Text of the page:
Also, as part of his methodological assault, he disputes our use of baselines against which change is measured. But if you read the book you can see we were careful on this – using data on nearby communal areas, the past work of Bill Kinsey and colleagues on old resettlements, and the limited available data on the production and economics of commercial farms. And in relation to the baseline costs on investments, I am afraid he missed the detail in the footnotes which contains all the assumptions: the analysis cannot thus so easily be dismissed as ‘sheer nonsense’ Doré goes on to accuse us of simply creating ‘straw men’ myths to ease the flow of our narrative. This is an argument I have heard before. Surely, people have argued, no-one ever believed these myths! Well, just take a look at any media commentary, donor document and many academic pieces and you will see these myths (and many more) are alive and well. A particularly pure form appeared in the press recently penned by UZ Professor Tony Hawkins if you need convincing further. Later, in the piece Doré also accuses us of lack of triangulation, an approach to probing the robustness of data. Triangulation may be of methods (and we used every method, qualitative and quantitative, we found appropriate) or of cases (and again the site comparisons, within and between clusters, was central in the book), although we do admit that we did find it difficult to gain perspectives from former farm owners and workers, despite many attempts. Finally, Doré accuses us of making ‘egregious’ ‘false claims’ about the process of land reform. Again, I beg to differ. Our book offered the stories of what happened on 16 farms – all were different (as is clear from studies from elsewhere). The simplistic picture Doré paints, backed up not by empirical information but by broad proclamations, is not enough to understand the diversity of settings, processes and outcomes of Zimbabwe’s land reform.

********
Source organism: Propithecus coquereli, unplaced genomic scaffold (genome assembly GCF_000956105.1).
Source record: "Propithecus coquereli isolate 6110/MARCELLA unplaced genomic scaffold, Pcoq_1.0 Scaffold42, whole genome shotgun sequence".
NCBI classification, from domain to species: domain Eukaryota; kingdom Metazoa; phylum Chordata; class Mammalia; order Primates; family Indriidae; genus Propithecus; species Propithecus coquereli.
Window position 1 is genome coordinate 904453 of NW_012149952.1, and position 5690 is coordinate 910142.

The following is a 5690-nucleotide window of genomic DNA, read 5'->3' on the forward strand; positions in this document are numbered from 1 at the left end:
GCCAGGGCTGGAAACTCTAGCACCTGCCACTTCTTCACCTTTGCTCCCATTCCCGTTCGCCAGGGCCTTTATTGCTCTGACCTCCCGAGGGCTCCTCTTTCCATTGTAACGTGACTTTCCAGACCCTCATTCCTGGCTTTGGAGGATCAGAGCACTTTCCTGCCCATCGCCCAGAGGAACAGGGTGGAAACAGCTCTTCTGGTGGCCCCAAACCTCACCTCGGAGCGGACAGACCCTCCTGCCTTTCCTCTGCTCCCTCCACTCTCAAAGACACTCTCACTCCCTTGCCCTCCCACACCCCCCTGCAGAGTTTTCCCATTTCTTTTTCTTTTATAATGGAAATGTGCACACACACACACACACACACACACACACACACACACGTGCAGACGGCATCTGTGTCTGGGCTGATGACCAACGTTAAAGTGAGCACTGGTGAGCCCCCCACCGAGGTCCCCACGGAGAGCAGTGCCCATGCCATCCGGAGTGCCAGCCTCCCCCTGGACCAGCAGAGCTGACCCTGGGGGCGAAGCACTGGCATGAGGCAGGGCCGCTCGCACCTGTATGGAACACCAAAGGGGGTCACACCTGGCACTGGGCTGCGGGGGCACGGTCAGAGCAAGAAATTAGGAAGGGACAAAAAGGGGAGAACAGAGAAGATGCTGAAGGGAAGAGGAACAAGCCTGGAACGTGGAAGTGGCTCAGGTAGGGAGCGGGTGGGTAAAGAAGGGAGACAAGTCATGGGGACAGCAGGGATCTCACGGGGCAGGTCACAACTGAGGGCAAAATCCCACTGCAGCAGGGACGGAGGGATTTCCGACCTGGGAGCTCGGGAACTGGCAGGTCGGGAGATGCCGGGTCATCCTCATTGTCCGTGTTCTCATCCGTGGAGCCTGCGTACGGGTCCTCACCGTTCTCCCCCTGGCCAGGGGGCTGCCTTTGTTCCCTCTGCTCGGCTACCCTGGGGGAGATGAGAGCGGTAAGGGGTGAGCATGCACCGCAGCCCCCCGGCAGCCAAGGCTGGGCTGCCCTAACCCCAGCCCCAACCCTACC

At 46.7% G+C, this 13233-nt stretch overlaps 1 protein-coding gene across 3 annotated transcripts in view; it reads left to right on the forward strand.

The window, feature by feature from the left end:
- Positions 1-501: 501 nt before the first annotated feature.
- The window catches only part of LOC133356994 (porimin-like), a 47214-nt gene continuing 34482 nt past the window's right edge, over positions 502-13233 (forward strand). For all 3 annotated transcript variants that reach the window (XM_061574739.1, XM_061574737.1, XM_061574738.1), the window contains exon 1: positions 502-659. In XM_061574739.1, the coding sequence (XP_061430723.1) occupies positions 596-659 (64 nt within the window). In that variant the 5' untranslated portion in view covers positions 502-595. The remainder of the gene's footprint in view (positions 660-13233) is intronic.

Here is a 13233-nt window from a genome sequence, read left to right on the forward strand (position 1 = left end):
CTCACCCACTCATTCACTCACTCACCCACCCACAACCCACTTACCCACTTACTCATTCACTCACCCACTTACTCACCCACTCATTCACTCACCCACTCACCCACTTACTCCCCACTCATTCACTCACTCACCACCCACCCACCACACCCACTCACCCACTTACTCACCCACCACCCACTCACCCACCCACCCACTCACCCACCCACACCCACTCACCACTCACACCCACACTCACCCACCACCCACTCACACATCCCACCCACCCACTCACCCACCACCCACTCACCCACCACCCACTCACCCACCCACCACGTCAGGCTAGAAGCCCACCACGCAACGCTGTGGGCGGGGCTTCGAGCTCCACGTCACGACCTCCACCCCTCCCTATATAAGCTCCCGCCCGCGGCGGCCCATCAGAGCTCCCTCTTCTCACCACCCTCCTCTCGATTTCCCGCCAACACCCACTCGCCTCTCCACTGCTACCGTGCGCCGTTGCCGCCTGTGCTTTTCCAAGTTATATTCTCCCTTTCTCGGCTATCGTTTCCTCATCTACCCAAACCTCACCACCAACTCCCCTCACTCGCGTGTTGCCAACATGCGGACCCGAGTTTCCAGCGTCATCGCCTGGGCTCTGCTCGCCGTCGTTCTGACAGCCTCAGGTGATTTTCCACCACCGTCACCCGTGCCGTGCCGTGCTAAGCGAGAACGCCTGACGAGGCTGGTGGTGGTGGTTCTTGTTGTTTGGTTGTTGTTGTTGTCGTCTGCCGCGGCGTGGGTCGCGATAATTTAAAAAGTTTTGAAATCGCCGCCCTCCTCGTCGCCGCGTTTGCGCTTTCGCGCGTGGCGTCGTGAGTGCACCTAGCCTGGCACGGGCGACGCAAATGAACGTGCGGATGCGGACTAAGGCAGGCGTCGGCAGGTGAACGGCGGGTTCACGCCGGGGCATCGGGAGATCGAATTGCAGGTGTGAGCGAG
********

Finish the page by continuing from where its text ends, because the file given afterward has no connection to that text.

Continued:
Two years on (and why did it take this long for this review to emerge?), we actually have many more cases to compare with, improving possibilities of triangulation. In several talks last week in Harare I presented the following map, showing all the studies I know about which have looked at what has happened in the new resettlements since 2000. These include our Masvingo studies (green), the African Institute of Agrarian Studies district level research (purple), the Ruzivo Trust studies (now a book, yellow), the Livelihoods after Land Reform small grant studies (light blue) and a growing number of PhD studies (pink), some which were reported on in the Journal of Peasant Studies special issue. It is an impressive array, with pretty good geographical coverage, although clearly still some gaps. This is definitely an incomplete picture, so please let me know if you are doing something that is not captured here, as it is an important base for comparative analysis and reflection, both on commonalities and differences.